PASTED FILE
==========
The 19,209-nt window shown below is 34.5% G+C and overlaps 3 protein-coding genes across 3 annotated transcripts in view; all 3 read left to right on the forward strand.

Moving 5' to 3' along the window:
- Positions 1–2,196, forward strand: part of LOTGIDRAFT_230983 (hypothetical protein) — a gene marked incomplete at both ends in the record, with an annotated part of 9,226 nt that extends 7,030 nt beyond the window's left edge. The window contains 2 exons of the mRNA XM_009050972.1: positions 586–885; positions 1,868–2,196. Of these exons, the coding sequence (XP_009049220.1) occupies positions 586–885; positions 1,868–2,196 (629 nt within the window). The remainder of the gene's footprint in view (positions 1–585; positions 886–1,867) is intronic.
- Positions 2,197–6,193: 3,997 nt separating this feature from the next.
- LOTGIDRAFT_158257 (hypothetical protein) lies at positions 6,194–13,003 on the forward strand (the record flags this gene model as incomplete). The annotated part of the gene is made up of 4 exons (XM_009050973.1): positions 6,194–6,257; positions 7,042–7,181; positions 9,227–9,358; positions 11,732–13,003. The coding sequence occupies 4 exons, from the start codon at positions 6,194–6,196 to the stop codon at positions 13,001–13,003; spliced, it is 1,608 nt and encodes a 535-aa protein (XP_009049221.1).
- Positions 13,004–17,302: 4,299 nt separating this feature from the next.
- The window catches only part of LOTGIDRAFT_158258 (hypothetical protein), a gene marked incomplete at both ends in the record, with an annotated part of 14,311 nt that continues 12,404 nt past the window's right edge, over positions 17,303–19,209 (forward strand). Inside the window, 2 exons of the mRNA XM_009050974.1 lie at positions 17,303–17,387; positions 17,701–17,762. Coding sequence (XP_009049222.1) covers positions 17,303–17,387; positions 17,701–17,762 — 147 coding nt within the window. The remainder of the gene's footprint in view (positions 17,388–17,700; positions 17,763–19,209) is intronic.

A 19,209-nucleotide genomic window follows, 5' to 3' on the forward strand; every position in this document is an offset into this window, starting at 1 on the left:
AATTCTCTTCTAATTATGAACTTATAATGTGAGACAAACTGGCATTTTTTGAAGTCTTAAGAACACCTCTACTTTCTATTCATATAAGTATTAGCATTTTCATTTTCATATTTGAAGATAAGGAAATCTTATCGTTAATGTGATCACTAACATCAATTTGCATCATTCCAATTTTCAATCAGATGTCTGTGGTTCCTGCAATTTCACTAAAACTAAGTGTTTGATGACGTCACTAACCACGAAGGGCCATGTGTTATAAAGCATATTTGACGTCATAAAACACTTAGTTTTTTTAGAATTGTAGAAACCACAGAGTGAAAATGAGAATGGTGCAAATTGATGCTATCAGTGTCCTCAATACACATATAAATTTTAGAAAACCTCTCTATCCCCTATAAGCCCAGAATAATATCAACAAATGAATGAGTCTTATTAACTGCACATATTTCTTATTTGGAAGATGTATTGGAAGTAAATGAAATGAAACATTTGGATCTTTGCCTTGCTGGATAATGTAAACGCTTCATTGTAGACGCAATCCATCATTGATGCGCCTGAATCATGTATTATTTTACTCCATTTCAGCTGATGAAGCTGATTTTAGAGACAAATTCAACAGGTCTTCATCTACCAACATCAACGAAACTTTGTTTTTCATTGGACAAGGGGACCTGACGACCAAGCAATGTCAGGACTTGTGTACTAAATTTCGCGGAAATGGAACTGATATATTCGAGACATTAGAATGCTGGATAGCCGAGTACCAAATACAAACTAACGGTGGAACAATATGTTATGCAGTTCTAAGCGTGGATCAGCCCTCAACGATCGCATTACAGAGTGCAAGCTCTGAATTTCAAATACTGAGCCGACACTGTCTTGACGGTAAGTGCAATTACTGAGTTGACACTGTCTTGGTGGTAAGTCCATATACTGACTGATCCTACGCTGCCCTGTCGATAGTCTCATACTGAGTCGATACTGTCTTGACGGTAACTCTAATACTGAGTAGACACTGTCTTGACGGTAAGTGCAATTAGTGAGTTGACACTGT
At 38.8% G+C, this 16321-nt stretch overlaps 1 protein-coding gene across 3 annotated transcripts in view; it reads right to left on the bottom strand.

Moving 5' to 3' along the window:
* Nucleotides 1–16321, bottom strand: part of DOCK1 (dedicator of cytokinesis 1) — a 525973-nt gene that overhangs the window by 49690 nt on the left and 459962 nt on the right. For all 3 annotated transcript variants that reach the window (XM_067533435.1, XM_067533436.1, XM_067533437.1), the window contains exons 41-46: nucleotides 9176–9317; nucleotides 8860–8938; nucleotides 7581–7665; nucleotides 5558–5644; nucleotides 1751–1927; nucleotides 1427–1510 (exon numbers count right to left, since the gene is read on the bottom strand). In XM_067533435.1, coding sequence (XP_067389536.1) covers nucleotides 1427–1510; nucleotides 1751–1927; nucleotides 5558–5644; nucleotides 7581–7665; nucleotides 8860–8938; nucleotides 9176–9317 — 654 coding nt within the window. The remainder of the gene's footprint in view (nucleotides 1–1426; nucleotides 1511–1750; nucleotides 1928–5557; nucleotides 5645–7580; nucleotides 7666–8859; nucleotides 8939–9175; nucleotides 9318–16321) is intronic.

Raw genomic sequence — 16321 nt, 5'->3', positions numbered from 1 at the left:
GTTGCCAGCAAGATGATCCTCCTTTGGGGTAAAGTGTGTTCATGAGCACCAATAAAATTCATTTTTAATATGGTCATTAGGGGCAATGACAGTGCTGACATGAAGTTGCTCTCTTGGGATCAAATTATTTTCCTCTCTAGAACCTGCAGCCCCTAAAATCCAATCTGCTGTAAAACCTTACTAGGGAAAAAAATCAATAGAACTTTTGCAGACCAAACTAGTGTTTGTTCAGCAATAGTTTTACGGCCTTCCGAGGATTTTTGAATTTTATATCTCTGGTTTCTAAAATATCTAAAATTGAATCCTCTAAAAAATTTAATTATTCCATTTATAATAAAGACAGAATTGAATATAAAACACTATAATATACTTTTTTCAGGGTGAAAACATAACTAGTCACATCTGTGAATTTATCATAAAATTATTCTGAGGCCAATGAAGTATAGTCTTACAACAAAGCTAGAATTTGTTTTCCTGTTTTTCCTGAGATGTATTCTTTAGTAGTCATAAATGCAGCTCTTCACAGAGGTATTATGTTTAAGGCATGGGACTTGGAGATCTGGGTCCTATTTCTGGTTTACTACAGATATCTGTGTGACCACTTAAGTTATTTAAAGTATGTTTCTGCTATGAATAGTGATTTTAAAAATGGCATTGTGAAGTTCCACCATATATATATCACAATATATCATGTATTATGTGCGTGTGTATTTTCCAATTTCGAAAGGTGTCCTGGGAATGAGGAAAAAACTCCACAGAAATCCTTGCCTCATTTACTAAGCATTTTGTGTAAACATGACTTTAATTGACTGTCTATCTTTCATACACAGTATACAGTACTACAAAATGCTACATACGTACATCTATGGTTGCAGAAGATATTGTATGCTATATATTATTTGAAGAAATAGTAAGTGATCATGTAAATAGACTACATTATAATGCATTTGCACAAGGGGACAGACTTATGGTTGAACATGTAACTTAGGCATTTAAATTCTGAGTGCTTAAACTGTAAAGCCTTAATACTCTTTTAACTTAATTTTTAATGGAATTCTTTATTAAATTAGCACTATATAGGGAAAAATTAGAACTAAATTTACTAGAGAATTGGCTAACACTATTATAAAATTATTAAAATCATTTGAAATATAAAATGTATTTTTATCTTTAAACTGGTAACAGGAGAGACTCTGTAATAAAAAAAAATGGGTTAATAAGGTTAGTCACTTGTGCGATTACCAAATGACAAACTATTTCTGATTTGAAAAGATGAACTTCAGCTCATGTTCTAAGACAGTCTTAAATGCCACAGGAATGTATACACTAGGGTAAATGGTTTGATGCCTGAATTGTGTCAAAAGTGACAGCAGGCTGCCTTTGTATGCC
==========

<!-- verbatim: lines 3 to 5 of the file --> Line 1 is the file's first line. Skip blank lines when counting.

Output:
- Positions 1–2,196, forward strand: part of LOTGIDRAFT_230983 (hypothetical protein) — a gene marked incomplete at both ends in the record, with an annotated part of 9,226 nt that extends 7,030 nt beyond the window's left edge. The window contains 2 exons of the mRNA XM_009050972.1: positions 586–885; positions 1,868–2,196. Of these exons, the coding sequence (XP_009049220.1) occupies positions 586–885; positions 1,868–2,196 (629 nt within the window). The remainder of the gene's footprint in view (positions 1–585; positions 886–1,867) is intronic.
- Positions 2,197–6,193: 3,997 nt separating this feature from the next.
- LOTGIDRAFT_158257 (hypothetical protein) lies at positions 6,194–13,003 on the forward strand (the record flags this gene model as incomplete). The annotated part of the gene is made up of 4 exons (XM_009050973.1): positions 6,194–6,257; positions 7,042–7,181; positions 9,227–9,358; positions 11,732–13,003. The coding sequence occupies 4 exons, from the start codon at positions 6,194–6,196 to the stop codon at positions 13,001–13,003; spliced, it is 1,608 nt and encodes a 535-aa protein (XP_009049221.1).